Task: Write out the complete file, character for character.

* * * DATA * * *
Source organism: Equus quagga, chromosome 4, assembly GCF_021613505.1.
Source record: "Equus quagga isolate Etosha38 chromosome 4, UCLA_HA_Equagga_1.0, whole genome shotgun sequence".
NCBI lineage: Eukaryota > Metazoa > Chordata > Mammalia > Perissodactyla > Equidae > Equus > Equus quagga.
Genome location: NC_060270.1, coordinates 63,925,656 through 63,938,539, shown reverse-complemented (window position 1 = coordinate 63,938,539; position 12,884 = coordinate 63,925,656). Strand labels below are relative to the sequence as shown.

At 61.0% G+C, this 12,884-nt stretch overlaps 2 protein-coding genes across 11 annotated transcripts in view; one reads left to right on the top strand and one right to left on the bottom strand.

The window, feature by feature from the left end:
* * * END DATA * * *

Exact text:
Source organism: Equus quagga, chromosome 4, assembly GCF_021613505.1.
Source record: "Equus quagga isolate Etosha38 chromosome 4, UCLA_HA_Equagga_1.0, whole genome shotgun sequence".
NCBI lineage: Eukaryota > Metazoa > Chordata > Mammalia > Perissodactyla > Equidae > Equus > Equus quagga.
Genome location: NC_060270.1, coordinates 63,925,656 through 63,938,539, shown reverse-complemented (window position 1 = coordinate 63,938,539; position 12,884 = coordinate 63,925,656). Strand labels below are relative to the sequence as shown.

At 61.0% G+C, this 12,884-nt stretch overlaps 2 protein-coding genes across 11 annotated transcripts in view; one reads left to right on the top strand and one right to left on the bottom strand.

The window, feature by feature from the left end: